Rights and permissions
Open Access This article is distributed under the terms of the Creative Commons Attribution 4.0 International License (http://creativecommons.org/licenses/by/4.0/), which permits unrestricted use, distribution, and reproduction in any medium, provided you give appropriate credit to the original author(s) and the source, provide a link to the Creative Commons license, and indicate if changes were made. The Creative Commons Public Domain Dedication waiver (http://creativecommons.org/publicdomain/zero/1.0/) applies to the data made available in this article, unless otherwise stated.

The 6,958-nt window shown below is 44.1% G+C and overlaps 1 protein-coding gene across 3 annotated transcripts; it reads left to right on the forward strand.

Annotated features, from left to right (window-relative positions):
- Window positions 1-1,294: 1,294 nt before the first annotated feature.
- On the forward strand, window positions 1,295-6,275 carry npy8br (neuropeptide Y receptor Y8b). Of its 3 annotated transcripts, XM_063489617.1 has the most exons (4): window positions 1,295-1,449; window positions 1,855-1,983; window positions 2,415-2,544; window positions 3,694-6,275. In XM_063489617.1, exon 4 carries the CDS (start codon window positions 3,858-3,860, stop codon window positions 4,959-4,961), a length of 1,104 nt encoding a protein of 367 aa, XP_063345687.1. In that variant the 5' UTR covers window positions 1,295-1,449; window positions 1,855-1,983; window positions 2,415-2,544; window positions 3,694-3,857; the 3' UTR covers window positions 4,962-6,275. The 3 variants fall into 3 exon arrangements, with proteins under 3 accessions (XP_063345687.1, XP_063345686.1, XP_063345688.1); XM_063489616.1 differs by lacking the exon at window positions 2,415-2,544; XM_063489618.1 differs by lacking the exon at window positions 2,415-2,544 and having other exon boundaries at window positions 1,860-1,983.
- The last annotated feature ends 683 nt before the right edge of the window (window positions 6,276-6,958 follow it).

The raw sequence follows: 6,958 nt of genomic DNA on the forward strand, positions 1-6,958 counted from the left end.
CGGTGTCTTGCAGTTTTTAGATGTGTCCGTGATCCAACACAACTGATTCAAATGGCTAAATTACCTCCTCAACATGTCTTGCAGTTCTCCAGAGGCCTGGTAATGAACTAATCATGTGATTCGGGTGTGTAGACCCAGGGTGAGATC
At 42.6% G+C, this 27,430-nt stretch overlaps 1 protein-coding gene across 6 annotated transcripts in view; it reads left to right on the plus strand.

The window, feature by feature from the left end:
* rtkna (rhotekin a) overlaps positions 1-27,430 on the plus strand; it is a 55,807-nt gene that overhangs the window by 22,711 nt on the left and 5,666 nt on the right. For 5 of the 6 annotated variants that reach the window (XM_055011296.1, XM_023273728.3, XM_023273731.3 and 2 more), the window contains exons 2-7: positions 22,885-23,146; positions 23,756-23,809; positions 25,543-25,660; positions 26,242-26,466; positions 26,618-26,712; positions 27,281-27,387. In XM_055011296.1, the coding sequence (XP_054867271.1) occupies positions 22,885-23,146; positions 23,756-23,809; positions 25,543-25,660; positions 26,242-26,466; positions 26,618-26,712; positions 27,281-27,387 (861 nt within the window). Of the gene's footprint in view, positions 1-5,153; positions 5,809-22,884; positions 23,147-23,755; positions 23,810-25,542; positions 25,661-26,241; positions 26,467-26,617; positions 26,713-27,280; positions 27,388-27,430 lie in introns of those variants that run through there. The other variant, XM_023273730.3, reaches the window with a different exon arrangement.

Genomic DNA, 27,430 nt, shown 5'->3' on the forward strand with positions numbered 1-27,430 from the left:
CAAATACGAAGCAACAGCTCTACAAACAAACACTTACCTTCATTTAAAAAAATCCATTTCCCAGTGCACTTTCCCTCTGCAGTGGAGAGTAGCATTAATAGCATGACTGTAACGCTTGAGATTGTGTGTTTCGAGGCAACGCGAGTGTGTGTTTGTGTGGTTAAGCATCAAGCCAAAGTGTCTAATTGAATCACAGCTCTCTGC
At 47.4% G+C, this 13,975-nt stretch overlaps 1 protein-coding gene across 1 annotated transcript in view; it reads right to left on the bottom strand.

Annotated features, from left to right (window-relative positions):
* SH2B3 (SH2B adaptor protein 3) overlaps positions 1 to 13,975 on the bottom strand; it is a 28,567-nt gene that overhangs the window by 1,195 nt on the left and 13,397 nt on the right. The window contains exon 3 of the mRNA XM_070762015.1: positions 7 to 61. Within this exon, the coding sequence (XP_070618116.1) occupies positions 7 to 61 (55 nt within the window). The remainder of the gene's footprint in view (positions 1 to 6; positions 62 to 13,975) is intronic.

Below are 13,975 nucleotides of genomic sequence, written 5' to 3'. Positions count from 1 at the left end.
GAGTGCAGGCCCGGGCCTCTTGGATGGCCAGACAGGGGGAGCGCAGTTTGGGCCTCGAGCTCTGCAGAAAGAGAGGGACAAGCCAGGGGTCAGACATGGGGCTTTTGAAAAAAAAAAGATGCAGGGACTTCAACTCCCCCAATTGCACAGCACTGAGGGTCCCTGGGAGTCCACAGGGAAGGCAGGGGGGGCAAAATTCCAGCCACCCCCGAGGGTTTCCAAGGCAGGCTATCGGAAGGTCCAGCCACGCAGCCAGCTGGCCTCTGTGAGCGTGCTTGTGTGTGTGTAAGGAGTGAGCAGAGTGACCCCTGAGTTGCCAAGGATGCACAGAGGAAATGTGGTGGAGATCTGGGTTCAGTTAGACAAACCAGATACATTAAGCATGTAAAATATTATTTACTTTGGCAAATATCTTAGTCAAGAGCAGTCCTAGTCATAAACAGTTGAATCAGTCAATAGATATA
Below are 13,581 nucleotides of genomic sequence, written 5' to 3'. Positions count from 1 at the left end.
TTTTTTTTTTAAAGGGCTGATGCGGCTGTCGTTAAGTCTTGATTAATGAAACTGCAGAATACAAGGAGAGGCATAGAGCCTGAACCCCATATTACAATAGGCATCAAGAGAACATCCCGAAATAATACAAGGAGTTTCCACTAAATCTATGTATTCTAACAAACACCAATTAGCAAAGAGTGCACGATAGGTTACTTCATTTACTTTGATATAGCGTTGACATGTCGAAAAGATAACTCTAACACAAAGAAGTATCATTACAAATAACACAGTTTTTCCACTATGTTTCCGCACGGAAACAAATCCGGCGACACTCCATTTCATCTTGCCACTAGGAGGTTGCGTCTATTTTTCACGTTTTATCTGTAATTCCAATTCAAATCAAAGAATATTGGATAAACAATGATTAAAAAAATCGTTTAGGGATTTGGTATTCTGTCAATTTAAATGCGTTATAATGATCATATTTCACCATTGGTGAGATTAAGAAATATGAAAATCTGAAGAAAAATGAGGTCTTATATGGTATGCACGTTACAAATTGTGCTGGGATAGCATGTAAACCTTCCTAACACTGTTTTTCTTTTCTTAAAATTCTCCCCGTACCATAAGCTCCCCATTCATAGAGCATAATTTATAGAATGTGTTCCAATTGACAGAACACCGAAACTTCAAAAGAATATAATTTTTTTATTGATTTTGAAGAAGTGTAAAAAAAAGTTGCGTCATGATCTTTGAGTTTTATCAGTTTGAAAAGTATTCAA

About this article
Cite this article
Moon, J.H., Kim, K.W. & Moon, N.J. Smartphone use is a risk factor for pediatric dry eye disease according to region and age: a case control study. BMC Ophthalmol 16, 188 (2016). https://doi.org/10.1186/s12886-016-0364-4
- Dry eye disease
- Outdoor activity
- Video display terminal